Tom Roper with his Aunt Olive on May 8 when she turned 100 years old in Mission, B.C. (Contributed photo)

Tom Roper with his Aunt Olive on May 8 when she turned 100 years old in Mission, B.C. (Contributed photo)

Longevity could come down to ‘plan de vida’

Tom examines the secrets to living a long life

You know, I do get some of my inspiration for stories from friends.

I was enjoying a lunch break at the Creamery the other day, no doubt a very special culinary delight in Telkwa. I was mentioning to the proprietors Christine and Alfie that there seems to be a terrible run on the passing of some of our friends.

While on vacation last fall I returned to hear my millwright friend Gus had died. I was so sorry to hear that. And then Tom Buri passed on, he was a very caring man. And Dave Stephens, you always remember him wearing his big red hat and shorts in the middle of winter.

Now I see Norm Adomeit in the paper that same week. I didn’t know Norm that well but he was always friendly and a big part of the community.

Christine suggested I should maybe do a column on dying and I wasn’t so sure. I have had my troubles last year also with the passing of my dad and my baby sister.

It’s a very tough subject to write on as everyone has their emotion and compassion tied to their friends and family that have passed on.

No doubt some of us are reaching toward that magical age of three-score and 10. Others have that licked, but as I like to say, it’s only a number, right? One of my interests has always been longevity.

Herman Jackrabbit Johannsen, founder of the Jackrabbit ski program and one of my folk heroes had his last ski at 104 and died at 111. I read that a local Indigenous lady was thought to be 122.

And ever since Huckleberry Harry Anderson from Houston said to me on his seventieth birthday, halfway to 140, I wondered if that was possible.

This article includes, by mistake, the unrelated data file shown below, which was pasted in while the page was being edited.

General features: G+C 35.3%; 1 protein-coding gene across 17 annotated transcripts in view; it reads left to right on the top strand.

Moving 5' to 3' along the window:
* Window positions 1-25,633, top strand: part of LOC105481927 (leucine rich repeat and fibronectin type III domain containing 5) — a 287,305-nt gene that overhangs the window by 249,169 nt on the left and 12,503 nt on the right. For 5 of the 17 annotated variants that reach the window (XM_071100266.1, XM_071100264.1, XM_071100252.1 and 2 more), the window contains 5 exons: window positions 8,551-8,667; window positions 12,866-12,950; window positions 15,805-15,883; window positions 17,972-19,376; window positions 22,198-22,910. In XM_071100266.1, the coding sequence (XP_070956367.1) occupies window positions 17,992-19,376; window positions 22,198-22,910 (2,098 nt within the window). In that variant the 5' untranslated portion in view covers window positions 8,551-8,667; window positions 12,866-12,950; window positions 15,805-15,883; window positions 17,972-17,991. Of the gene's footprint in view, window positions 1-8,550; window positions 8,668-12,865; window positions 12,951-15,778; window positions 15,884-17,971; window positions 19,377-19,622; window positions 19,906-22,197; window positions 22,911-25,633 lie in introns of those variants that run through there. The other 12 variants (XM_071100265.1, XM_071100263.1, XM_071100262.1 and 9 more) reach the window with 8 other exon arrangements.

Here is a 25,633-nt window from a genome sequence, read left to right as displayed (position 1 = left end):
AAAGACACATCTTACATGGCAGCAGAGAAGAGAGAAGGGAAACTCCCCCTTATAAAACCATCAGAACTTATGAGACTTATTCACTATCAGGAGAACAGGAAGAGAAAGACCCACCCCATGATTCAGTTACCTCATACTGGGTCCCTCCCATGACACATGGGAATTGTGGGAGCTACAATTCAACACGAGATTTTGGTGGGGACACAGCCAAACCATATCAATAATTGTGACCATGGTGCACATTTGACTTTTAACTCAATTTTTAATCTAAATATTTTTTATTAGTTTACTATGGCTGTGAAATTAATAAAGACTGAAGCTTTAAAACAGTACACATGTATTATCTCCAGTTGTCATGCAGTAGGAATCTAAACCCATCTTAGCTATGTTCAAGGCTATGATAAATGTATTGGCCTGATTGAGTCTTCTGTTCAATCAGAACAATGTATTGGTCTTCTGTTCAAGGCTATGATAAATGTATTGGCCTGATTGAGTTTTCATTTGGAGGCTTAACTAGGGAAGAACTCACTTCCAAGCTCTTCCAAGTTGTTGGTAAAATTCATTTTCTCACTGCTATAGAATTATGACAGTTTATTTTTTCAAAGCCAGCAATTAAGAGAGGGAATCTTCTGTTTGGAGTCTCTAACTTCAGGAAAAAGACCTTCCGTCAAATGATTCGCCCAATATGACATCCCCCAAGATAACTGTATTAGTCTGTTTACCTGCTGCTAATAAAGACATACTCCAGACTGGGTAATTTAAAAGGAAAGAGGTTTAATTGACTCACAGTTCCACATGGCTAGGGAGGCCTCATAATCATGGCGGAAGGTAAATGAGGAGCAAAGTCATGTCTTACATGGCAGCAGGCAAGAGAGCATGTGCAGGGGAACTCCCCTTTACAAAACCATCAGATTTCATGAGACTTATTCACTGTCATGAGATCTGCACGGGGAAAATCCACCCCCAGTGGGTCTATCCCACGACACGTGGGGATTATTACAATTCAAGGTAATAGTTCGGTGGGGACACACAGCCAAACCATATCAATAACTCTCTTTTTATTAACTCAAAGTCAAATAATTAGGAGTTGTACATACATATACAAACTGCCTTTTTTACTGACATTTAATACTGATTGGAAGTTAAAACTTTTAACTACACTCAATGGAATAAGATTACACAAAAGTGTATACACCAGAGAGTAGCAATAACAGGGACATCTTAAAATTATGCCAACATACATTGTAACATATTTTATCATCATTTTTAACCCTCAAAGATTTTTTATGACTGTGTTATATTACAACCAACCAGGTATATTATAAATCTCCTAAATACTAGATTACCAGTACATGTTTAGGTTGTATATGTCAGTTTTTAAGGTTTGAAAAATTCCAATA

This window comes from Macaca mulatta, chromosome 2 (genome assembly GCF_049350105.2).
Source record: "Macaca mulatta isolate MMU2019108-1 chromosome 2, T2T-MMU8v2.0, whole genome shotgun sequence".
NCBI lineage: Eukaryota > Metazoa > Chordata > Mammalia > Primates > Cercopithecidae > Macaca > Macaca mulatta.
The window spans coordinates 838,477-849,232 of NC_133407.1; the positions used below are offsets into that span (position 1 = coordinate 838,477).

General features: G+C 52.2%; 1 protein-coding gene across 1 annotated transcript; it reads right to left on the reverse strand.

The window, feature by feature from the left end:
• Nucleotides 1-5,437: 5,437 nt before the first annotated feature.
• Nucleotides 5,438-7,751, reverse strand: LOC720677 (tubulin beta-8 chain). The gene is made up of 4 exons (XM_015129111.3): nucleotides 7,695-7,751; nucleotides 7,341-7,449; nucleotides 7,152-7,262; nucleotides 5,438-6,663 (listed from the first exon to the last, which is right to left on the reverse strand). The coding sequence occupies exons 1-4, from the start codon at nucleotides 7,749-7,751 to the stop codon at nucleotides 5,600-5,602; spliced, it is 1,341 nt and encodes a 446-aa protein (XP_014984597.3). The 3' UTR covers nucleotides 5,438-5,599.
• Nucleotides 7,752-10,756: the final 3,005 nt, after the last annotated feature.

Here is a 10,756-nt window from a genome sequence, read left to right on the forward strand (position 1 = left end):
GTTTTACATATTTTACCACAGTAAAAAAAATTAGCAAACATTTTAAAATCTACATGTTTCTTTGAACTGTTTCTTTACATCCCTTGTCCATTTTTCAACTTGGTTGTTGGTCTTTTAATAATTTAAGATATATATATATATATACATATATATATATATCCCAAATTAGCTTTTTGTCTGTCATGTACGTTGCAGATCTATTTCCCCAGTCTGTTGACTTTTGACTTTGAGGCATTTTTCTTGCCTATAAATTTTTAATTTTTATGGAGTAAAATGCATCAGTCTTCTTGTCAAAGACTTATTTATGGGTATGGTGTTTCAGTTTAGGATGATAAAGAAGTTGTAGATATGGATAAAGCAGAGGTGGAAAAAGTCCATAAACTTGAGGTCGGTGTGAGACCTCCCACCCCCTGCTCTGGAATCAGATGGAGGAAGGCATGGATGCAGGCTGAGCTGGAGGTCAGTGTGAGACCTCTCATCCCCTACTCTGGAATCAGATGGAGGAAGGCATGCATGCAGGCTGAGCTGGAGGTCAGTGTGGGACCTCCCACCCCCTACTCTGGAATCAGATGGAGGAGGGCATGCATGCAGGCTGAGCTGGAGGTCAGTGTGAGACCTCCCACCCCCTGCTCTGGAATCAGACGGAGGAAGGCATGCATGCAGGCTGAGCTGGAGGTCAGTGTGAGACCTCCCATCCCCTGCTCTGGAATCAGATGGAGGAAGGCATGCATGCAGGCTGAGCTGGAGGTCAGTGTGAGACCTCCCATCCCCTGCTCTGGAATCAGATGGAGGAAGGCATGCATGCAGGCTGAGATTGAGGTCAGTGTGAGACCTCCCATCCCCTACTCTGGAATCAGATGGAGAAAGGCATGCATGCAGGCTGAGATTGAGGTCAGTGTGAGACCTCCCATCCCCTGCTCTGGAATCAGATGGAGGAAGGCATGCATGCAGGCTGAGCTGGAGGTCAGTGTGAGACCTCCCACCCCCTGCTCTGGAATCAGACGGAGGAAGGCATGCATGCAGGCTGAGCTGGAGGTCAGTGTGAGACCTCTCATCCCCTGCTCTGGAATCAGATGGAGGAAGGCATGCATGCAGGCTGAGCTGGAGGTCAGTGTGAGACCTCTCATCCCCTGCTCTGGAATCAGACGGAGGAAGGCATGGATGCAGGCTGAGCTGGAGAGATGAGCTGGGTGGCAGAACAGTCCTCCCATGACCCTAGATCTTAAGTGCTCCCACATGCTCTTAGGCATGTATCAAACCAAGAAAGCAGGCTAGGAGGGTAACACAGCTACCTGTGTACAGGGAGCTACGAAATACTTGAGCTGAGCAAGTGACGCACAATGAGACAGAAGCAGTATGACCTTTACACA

I was reading through a Facebook news story that was discussing centenarians. Seems they have classified several areas in the world as blue zones. These are areas where the inhabitants are living longer than average. Sardinia Italy, Okinawa Island, Icaria Greece, Nicoya Costa Rica and Loma Linda California.

Why people in these zones are living longer is the question and the evidence is based on five habits, the first being movement. People in these areas try to walk to their destinations. Well, we can do that in the Bulkley Valley.

The second habit is based on diet using the 80 per cent rule. Eat until you are 80 per cent full. Eat a lot of raw veggies and fruit, limited meat and processed foods and one to two glasses of wine a day.

The third practice is managing stress through pleasures, prayer, napping and infusing happy hour with friends and family.

Your environment plays a role in the fourth requirement. Clean air and safe water.

Number five is my favourite: have a purpose. The statement “Plan de Vida” meaning reason to live is practiced in full. Most elders in these communities are busy volunteering, gardening, interacting with their families and staying mentally active. Finding time to laugh and keeping a robust social circle has to be paramount. These are all habits we can do in the Bulkley Valley to work our way into the blue zone.

My auntie Olive turned 100 May 8 this year and I went south to Mission B.C. for the celebration.

I also have one of my own secrets. My father-in-law made it to 98 and a half and was active to the end.

We were very competitive in cards and games so it is important for me to beat him and make at least 100.

Are there any centenarians in the valley that could share some secrets of their own?

Call me at 250-877-1806 or email